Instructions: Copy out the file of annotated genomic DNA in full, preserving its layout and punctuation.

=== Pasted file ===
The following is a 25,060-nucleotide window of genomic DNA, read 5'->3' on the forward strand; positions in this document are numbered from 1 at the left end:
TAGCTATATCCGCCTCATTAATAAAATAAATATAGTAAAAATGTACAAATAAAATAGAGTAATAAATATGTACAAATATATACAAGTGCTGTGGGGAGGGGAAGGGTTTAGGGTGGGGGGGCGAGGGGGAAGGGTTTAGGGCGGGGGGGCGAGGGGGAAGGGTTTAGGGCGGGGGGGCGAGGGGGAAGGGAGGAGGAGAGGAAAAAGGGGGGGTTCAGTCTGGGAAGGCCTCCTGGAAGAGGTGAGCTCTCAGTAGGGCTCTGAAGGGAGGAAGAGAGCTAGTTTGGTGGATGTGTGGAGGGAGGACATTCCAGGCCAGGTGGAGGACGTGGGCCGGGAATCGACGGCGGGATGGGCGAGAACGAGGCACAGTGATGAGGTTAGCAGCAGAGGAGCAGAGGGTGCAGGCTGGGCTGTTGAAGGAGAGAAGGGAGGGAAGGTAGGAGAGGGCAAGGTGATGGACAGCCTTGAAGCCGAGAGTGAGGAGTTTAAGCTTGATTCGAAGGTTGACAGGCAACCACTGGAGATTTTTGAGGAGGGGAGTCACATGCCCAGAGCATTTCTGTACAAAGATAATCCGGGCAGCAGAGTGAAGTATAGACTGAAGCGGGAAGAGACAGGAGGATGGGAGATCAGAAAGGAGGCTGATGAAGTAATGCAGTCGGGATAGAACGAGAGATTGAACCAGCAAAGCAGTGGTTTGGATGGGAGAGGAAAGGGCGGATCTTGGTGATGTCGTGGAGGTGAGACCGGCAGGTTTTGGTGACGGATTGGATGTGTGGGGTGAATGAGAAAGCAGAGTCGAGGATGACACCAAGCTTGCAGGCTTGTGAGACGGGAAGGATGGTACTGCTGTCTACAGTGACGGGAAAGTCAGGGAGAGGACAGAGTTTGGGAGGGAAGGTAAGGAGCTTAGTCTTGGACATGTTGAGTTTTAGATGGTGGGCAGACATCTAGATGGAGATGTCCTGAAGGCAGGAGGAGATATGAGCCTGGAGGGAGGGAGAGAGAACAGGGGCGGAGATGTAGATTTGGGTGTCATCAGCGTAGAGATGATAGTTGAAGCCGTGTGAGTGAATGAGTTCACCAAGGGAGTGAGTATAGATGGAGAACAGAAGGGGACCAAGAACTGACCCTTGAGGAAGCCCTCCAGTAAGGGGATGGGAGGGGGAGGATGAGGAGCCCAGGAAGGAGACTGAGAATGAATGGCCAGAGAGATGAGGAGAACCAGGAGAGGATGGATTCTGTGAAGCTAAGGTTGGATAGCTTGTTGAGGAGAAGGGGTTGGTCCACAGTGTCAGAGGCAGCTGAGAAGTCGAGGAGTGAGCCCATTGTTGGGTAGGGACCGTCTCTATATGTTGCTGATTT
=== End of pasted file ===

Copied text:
The following is a 25,060-nucleotide window of genomic DNA, read 5'->3' on the forward strand; positions in this document are numbered from 1 at the left end:
TAGCTATATCCGCCTCATTAATAAAATAAATATAGTAAAAATGTACAAATAAAATAGAGTAATAAATATGTACAAATATATACAAGTGCTGTGGGGAGGGGAAGGGTTTAGGGTGGGGGGGCGAGGGGGAAGGGTTTAGGGCGGGGGGGCGAGGGGGAAGGGTTTAGGGCGGGGGGGCGAGGGGGAAGGGAGGAGGAGAGGAAAAAGGGGGGGTTCAGTCTGGGAAGGCCTCCTGGAAGAGGTGAGCTCTCAGTAGGGCTCTGAAGGGAGGAAGAGAGCTAGTTTGGTGGATGTGTGGAGGGAGGACATTCCAGGCCAGGTGGAGGACGTGGGCCGGGAATCGACGGCGGGATGGGCGAGAACGAGGCACAGTGATGAGGTTAGCAGCAGAGGAGCAGAGGGTGCAGGCTGGGCTGTTGAAGGAGAGAAGGGAGGGAAGGTAGGAGAGGGCAAGGTGATGGACAGCCTTGAAGCCGAGAGTGAGGAGTTTAAGCTTGATTCGAAGGTTGACAGGCAACCACTGGAGATTTTTGAGGAGGGGAGTCACATGCCCAGAGCATTTCTGTACAAAGATAATCCGGGCAGCAGAGTGAAGTATAGACTGAAGCGGGAAGAGACAGGAGGATGGGAGATCAGAAAGGAGGCTGATGAAGTAATGCAGTCGGGATAGAACGAGAGATTGAACCAGCAAAGCAGTGGTTTGGATGGGAGAGGAAAGGGCGGATCTTGGTGATGTCGTGGAGGTGAGACCGGCAGGTTTTGGTGACGGATTGGATGTGTGGGGTGAATGAGAAAGCAGAGTCGAGGATGACACCAAGCTTGCAGGCTTGTGAGACGGGAAGGATGGTACTGCTGTCTACAGTGACGGGAAAGTCAGGGAGAGGACAGAGTTTGGGAGGGAAGGTAAGGAGCTTAGTCTTGGACATGTTGAGTTTTAGATGGTGGGCAGACATCTAGATGGAGATGTCCTGAAGGCAGGAGGAGATATGAGCCTGGAGGGAGGGAGAGAGAACAGGGGCGGAGATGTAGATTTGGGTGTCATCAGCGTAGAGATGATAGTTGAAGCCGTGTGAGTGAATGAGTTCACCAAGGGAGTGAGTATAGATGGAGAACAGAAGGGGACCAAGAACTGACCCTTGAGGAAGCCCTCCAGTAAGGGGATGGGAGGGGGAGGATGAGGAGCCCAGGAAGGAGACTGAGAATGAATGGCCAGAGAGATGAGGAGAACCAGGAGAGGATGGATTCTGTGAAGCTAAGGTTGGATAGCTTGTTGAGGAGAAGGGGTTGGTCCACAGTGTCAGAGGCAGCTGAGAAGTCGAGGAGTGAGCCCATTGTTGGGTAGGGACCGTCTCTATATGTTGCTGATTT